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Thursday
May312012

George Lucas Retiring, Still Needs to Make Amends for 'Crystal Skull'

Neil Young once stated in a song lyric that it’s better to burn out than to fade away.  So is it?   George Lucas, who after creating two of the greatest trilogies of all time, left on the high note.   He then returned to not only destroy the mighty worlds he created but alienated pretty much his entire fan base in the process.  And now it seems he’s officially walking away from the ruin.  According to an interview with Empire Magazine, Lucas is retiring from all things Lucasfilm related. 

Here is what Lucas had to say: "I'm moving away from the company, I'm moving away from all my businesses, I'm finishing all my obligations and I'm going to retire to my garage with my saw and hammer and build hobby movies. I've always wanted to make movies that were more experimental in nature, and not have to worry about them showing in movie theatres”.

So Lucas wants to now build “hobby movies”.  I guess this begs the question, will anyone care enough to check out what’s he’s working on?  Personally, I will always admire the man who gave us the original Star Wars trilogy, the first 3 Indiana Jones films and for his innovation with Lucasfilm, THX and ILM.  But he’s walking away on such a bad note.  Becoming a parody of oneself is not how you want to make your exit.  I can’t admire that at all.

Maybe building these “hobby movies” is the way Lucas can begin to regain the respect of his fan base once again.  I don’t think it can hurt his reputation anymore than what Indiana Jones and the Kingdom of the Crystal Skull did.  And maybe, just maybe, this will give us the guy who, prior to Star Wars, gave us THX 1138 and American Graffiti…that guy wasn’t so bad.  If Lucas spends the rest of his life just creating cool little short films, I could be on board with that…maybe…if he takes a class or two on writing dialogue.  He really needs to work on that.

I wish him the best of luck, I really do.  Hopefully he finds the fun and reason why he got into the movie making business in the first place.  That was certainly lost some time ago….a long time ago...in a galaxy far, far away.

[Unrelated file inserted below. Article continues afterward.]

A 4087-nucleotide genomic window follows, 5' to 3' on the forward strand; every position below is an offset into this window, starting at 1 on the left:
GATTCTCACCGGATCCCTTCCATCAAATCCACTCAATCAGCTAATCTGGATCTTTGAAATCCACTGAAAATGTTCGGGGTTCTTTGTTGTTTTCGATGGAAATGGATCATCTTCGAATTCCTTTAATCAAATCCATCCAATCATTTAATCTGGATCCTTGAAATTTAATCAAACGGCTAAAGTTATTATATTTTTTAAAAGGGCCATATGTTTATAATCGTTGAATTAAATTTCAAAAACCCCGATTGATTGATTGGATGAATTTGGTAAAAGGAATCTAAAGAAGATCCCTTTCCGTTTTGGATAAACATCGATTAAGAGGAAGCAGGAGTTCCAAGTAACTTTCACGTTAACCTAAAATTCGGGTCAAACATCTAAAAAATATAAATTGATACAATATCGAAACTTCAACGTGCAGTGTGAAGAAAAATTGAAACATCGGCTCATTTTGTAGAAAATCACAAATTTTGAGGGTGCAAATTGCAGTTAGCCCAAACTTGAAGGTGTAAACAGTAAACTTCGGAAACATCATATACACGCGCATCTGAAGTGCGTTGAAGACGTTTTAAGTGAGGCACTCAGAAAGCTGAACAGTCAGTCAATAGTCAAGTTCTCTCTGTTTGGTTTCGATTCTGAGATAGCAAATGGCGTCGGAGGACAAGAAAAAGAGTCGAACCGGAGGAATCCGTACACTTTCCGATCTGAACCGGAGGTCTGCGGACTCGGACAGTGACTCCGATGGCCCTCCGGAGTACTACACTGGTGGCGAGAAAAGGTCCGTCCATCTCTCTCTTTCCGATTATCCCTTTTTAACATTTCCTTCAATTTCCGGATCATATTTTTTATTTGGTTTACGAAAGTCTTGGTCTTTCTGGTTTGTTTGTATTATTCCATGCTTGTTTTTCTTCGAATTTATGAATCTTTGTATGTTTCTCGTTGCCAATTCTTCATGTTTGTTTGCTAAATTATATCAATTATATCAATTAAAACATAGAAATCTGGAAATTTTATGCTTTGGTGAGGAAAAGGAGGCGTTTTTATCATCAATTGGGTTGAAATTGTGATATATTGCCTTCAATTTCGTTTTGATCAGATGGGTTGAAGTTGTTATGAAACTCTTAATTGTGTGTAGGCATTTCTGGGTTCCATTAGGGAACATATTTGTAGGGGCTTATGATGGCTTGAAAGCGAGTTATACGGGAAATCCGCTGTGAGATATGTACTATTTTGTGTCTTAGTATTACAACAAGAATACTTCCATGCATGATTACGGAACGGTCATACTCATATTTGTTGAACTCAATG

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Reader Comments (3)

I think the kind of films he's talking about making are similar to what Stan Brakhage crafted - abstract films. Many were hand-crafted - painting onto film frames, pasting things onto unexposed film and exposing, experiments with color, sound, sequence. Look him up. Criterion has a great collection of his work on video. There have been, and still are, artists still making these types of films and with digital video and computers they're pushing the boundaries even more. It's the kind of stuff one could do in a garage. Maybe if he lives long enough we may see a retrospective of what Lucas does, but that kind of stuff isn't going to be at the multi-plex. That stuff is usually shown at art museums.
As a representative of his generation, he's probably walking away at the right time. HE didn't diminish, it was the audience that just didn't get the homage to the cinema of his time. His retirement is well deserved and he still leaves behind a lot of great achievment in cinema that's left an extraordinarily indelible influence on the medium.
Sorry you still don't get Jar Jar or ancient Aztec aliens or black World War Two aces.

Thursday, May 31, 2012 | Unregistered CommenterJ.Bradley

Nice piece. I admire him, and am annoyed by him, for exactly the same reasons. His biggest problem with dialogue isn't that he can't write it - Star Wars is one of the most quotable films of all time. It's that he now views it as a sound effect, something that's background to the story, and generally doesn't give it the respect it deserves. That's unforgiveable for a filmmaker in my book and someone should have been brave enough to step in and say so, ideally way back when the Phantom Menace was just a twinkle in a midichlorian's eye.

Thursday, May 31, 2012 | Unregistered CommenterDan

It's not that I don't get Jar Jar, ancient Aztec aliens, the Tuskegee Airmen or his homage to cinema, it's the poor execution of these projects that was really upsetting.

Friday, June 1, 2012 | Registered CommenterCraig Dietz

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